Thermal Services in Omaha, NE
“I was skeptical at first because of ’08 financial measures that were enacted. I was really proud of the Administration – they really crafted this [PPP loan] to absolutely take care of small, local businesses and providers, and not the big corporate umbrella that you saw happen in ’08. We’re going to use this [PPP loan] to the fullest extent – 401(k) [match for employees] will go back into place, continue paying our employees. It brings back a sense of normalcy to my employees and their families during something that’s so abnormal. Because of this help, we can get through with a minimal amount of pain and suffering for something that wasn’t their [employees’] fault trickling down to them. And from a financial standpoint, it keeps my business in a healthy, stable position so when things go back to normal, we’ll be ready to serve our customers and community.” Wade Mayfield, owner of Thermal Services in Omaha, Nebraska.
Boom’s Restaurant in Wagner, SD
“Family-owned business for 30-something years. Small town, we typically employ 12-16 employees, most are part-time, the business has supported my wife and I and our four kids. Three weeks ago our sales went down quite a bit. We chose to close the dining room and to go strictly to take out or our drive-up window. When we closed the dining room, that takes away 1-2 staff. So we had to cut hours. First time using SBA. It’ll put them [employees] back on. At least I can have them employed and doing something. My wife and I have been working 12-14 hours a day. For the fulltime employees, their hours have been cut in half. I don’t believe we could have continued to remain open. I’m very grateful, it’s going to encourage people, give them a bit of hope. We also pastor a local church here, so trying to do all that too is tough.” Scott and Julie Alderink, owners of Boom’s Restaurant in Wagner, South Dakota.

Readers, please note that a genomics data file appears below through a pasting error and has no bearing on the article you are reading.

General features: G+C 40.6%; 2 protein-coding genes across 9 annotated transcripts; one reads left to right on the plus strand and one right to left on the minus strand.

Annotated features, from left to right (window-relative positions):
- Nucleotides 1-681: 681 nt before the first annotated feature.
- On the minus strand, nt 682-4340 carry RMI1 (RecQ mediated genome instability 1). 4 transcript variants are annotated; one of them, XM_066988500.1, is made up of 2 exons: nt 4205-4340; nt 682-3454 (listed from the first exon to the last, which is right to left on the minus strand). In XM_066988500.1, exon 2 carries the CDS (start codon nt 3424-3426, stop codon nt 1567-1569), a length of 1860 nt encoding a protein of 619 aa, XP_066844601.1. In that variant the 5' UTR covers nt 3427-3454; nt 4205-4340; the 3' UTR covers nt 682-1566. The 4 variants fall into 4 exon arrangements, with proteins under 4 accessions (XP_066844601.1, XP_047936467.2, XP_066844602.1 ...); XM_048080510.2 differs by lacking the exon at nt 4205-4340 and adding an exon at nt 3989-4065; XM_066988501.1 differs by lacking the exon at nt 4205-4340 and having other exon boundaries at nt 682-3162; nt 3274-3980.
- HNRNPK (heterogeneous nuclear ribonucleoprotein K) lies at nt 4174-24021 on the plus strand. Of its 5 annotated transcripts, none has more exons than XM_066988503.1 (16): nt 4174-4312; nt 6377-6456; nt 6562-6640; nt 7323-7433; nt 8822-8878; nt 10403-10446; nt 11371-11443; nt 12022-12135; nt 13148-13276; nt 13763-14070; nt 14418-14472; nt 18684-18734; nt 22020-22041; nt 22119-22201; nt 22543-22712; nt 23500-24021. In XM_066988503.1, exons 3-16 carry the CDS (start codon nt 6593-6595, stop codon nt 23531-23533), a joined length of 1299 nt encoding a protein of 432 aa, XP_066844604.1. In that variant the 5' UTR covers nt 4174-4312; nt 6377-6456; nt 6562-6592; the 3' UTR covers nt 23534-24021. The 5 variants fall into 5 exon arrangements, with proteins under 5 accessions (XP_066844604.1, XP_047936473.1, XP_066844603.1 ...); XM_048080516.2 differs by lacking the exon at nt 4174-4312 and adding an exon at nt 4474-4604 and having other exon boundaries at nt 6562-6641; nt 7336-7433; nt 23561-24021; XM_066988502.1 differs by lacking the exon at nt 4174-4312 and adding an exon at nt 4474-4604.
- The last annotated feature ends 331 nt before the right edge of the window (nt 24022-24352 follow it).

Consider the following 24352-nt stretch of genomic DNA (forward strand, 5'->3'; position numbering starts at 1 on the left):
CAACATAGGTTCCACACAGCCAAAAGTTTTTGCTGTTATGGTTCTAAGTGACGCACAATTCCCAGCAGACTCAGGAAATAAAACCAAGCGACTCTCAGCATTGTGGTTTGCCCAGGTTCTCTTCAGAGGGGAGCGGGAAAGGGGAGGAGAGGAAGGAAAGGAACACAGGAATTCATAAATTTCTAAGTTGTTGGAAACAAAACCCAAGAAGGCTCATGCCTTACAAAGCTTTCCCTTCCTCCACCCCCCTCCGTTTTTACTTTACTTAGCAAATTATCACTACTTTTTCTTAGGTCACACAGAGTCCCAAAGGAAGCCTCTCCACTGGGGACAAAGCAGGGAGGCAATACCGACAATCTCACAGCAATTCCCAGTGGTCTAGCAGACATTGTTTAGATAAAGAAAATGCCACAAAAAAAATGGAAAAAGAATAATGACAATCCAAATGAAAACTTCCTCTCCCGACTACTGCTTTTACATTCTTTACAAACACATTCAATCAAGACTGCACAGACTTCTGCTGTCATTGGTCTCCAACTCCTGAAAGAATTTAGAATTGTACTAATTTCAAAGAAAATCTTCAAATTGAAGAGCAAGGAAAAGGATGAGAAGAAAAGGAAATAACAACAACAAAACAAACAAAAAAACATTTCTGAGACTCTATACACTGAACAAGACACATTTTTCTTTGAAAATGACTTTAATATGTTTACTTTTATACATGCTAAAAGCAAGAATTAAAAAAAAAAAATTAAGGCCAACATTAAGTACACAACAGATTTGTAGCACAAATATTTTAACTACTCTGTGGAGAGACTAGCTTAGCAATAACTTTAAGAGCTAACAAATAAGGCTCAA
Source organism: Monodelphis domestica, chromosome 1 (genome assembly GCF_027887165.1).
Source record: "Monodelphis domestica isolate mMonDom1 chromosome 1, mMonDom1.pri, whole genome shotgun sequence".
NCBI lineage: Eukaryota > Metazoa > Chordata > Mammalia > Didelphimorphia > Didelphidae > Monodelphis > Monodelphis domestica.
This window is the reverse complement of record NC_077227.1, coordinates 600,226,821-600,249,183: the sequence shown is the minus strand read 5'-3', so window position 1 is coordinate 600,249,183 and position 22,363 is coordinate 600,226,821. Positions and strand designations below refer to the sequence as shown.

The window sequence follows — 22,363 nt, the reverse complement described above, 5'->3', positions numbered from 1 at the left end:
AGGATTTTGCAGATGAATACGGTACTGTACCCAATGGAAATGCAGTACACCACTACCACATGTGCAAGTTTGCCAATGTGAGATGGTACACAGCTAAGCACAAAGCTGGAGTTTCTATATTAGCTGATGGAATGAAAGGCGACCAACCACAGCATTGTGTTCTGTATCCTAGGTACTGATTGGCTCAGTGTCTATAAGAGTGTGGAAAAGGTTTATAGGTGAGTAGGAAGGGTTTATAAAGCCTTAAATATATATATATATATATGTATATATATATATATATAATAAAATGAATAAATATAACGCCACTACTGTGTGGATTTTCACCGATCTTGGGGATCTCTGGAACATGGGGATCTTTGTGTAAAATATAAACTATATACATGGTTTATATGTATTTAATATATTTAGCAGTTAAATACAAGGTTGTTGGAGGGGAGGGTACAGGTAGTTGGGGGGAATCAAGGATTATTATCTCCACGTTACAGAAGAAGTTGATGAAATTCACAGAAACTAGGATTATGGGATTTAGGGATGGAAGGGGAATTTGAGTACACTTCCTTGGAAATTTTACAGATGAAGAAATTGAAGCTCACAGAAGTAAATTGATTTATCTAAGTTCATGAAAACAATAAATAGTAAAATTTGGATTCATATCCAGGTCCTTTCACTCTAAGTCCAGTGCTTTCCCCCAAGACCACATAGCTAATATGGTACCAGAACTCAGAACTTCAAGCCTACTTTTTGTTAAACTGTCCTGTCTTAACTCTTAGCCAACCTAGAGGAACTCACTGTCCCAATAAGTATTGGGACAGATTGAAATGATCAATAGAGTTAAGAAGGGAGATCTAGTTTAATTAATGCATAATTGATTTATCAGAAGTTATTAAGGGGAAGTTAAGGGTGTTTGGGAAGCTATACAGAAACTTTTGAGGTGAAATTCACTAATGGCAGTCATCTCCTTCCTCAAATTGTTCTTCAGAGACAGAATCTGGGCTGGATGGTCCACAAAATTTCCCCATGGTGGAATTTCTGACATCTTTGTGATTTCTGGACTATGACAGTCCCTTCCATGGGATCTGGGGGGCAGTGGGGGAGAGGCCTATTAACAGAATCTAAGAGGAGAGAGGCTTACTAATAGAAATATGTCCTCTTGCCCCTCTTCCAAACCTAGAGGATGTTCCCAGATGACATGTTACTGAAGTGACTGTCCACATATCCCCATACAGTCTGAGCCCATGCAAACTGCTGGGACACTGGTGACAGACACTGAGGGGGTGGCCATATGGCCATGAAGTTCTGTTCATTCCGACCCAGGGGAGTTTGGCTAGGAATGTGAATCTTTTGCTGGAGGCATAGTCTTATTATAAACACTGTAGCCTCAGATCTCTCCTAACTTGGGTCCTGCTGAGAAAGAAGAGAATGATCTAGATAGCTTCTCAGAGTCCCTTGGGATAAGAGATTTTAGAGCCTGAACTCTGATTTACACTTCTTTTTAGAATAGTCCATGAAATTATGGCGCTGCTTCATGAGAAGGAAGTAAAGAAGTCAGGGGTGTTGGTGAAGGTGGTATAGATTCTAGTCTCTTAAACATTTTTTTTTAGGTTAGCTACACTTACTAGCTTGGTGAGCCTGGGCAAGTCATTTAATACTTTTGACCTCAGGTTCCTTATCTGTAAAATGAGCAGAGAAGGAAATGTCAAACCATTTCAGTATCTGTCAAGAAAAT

Digital Imaging Solutions in Spokane, WA
“The first thing we noticed [re: COVID] was an increase in calls, people were frantic to get themselves situated in home offices. Our technical side increased – all our technicians were helping IT technicians; we didn’t charge anybody for that. I knew we would still be working because of prisons and banks (their clients who maintain essential services). I had the hard conversation with employees – I have $30,000 in the bank and I told them I’d spend every last dime making sure they had income to support their families. [Now, with PPP loan] Jna and her three kids have peace of mind knowing they have an income coming in. [Before CARES Act passed] Every time the President came on talking about the aid package, I was glued to the TV taking notes. So I was ready to go, I was at the starting line. [PPP loan] will help to ensure that I keep my promise to my employees; so they can continue working and I can continue paying them. I’ll keep them on full wages for the next 60 days and stretch it out as long as I can. We all shared joyously in the news. I personally called every one of them and said I don’t have the money in the bank yet, but the application has been accepted. A huge relief for everybody.” Penny Antonelli, owner of Digital Imaging Solutions in Spokane, Washington.
Groundskeeper Landscape Center in Mokena, IL